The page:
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Asymmetric artifacts on stars

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#1 petercoxphoto

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Posted 11 August 2020 - 03:30 AM

Hi guys -

I'm using an ASI1600MM Pro on a Skywatcher Quattro-8S Newtonian. I'm seeing this sort of asymmetric burst pattern on bright stars (in this image between the top and right diffraction spikes), and wondering if anyone can point me in the right direction to find the source of it? The pattern is always on the same side of the stars, no matter where they are in the frame. 

 

assymetric_star.jpg

 

Thanks!

 

Cheers,
Peter


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#2 zenon

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Posted 11 August 2020 - 04:23 AM

Hello,

 

it seems that a protruding focuser into the OTA could be your problem.

 

Here's a video explaining what could be done about it:

 

https://www.youtube....h?v=Afi5B0B3dwA

 

Good luck

 

EDIT: You seem to have checked already whether your coma corrector is protruding into the OTA or not (here). Sorry I can't be of more assistance.


Edited by zenon, 11 August 2020 - 05:03 AM.

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#3 petercoxphoto

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Posted 11 August 2020 - 10:22 AM

Thanks for that, indeed that's not the problem. I replaced the coma corrector with the MPCC III as it was shorter and wouldn't protrude into the OTA.

 

Cheers,
Peter



#4 petercoxphoto

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Posted 11 August 2020 - 10:59 AM

Actually having looked at the video there are some things to check. Thanks!



#5 TelescopeGreg

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Posted 11 August 2020 - 01:13 PM

I was seeing the same sort of "blob" on my images, though it's off to the upper left instead of right.  Per the video, it's not the focuser protruding into the optical path - the Paracorr-2 still has about an inch to go before intruding.  I didn't try hiding the mirror clips, since the blob isn't symmetrical or triangular.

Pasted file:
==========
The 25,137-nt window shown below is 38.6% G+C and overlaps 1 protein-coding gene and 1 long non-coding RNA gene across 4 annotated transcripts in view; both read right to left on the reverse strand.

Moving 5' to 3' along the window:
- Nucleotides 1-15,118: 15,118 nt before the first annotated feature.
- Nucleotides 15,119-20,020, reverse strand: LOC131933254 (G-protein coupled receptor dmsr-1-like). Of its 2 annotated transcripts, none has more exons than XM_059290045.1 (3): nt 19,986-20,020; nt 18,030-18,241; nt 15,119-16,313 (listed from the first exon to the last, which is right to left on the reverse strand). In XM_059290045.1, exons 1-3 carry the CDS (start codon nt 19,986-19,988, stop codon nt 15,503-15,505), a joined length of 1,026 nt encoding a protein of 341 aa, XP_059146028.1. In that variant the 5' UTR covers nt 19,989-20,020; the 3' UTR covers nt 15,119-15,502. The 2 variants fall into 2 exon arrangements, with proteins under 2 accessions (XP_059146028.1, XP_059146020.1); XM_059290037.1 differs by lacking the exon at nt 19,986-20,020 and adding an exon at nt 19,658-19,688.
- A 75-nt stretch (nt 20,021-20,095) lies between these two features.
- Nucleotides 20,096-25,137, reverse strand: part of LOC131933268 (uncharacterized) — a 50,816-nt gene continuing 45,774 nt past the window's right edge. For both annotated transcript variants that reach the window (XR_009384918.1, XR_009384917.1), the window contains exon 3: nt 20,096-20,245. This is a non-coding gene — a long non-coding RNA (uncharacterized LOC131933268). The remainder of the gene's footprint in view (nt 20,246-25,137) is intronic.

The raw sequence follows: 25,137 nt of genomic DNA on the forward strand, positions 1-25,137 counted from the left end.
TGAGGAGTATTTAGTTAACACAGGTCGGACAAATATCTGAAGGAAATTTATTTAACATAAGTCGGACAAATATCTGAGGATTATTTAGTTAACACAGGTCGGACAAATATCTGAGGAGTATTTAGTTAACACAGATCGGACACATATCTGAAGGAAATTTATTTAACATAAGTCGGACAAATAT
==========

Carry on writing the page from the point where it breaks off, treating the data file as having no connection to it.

I was thinking that it's just the way the main mirror was manufactured, and inherent in the scope, so for that and other reasons I ended up getting a new scope as my main OTA.  I absolutely love the new scope, but still have the Newt.  I might try revisiting things, if I get some time to play with it.  Good to know I'm not the only one with the issue.  An 8" f/5 should be able to do things that a 5" f/7 can't do, if it can be made optically clean.



#6 petercoxphoto

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Posted 14 August 2020 - 05:10 AM

So coming back to this. I thought that perhaps the problem was the focuser mounting plate protruding into the tube, as seen in this image. However, it's lower than the baffles by a fair margin, so that seems like it would rule it out - or is that a false assumption?

 

IMG_20200603_112313 (2).jpg

 

If it's not that protrusion, how do I go about troubleshooting the cause? I'm pretty sure it's not the mirror clips as the problem is not symmetric. How do I know if my mirror is pinched? Could it be the secondary heater cable, seen here zip-tied to the spider vane? I would imagine this would lead to bloating the normal diffraction spikes and not creating a new one between them.

 

Thanks!

Peter

 

 



#7 PhilHoyle

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Posted 27 August 2020 - 05:57 PM

Mirror clips.
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#8 petercoxphoto

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Posted 28 August 2020 - 06:08 PM

So I solved the problem. As suggested here, it was indeed the mirror clips holding the primary in place. Initially I thought it couldn't be as the flares were asymmetric and didn't seem to match the clip pattern. However, the problem was disguised because my secondary wasn't even close to sitting centered under the focuser tube. It was only after I got a sight tube that I realized this - so a laser collimeter alone is not good enough!

 

I could collimate the scope with the laser and get decent images, but because the secondary wasn't correctly centered some of the clips were not part of the image reaching the camera, hence the asymmetric flaring.

 

After centering it was immediately obvious that the clips were the source of the problem. I made a crude circular mask out of cardboard to confirm and placed it over the primary such that it covered the clips and the results speak for themselves.

 

This image is pre-secondary centering showing the original problem (focus is poor here, this is while troubleshooting):

frame_and_focus_5-sm.jpg

 

This one is after centering the secondary and fitting my cardboard 'donut' mask. 

frame_and_focus_70-sm.jpg

 

Thanks for the suggestions, glad to have gotten this sorted!

 

Cheers,
Peter


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#9 elmiko

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Posted 28 August 2020 - 06:15 PM

Glad you figured it out! I did the same thing with my Orion Imaging Newtonian. Beautiful stars now!

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#10 petercoxphoto

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Posted 29 August 2020 - 04:48 AM

For the benefit of others, here's a picture of the mask I made in place. It was super easy to make and done largely by estimation. I'm going to see if I can get a nicer one 3D printed, which might clean up my stars a bit more.

 

IMG_20200829_020517.jpg

 

You can see it's very rough, but it covers the mirror clips completely. I had to remove the primary cell and place it in the back of the OTA, then reinserted the primary. A quick recollimation of the primary was all that was needed to get back on track.

 

Cheers,
Peter




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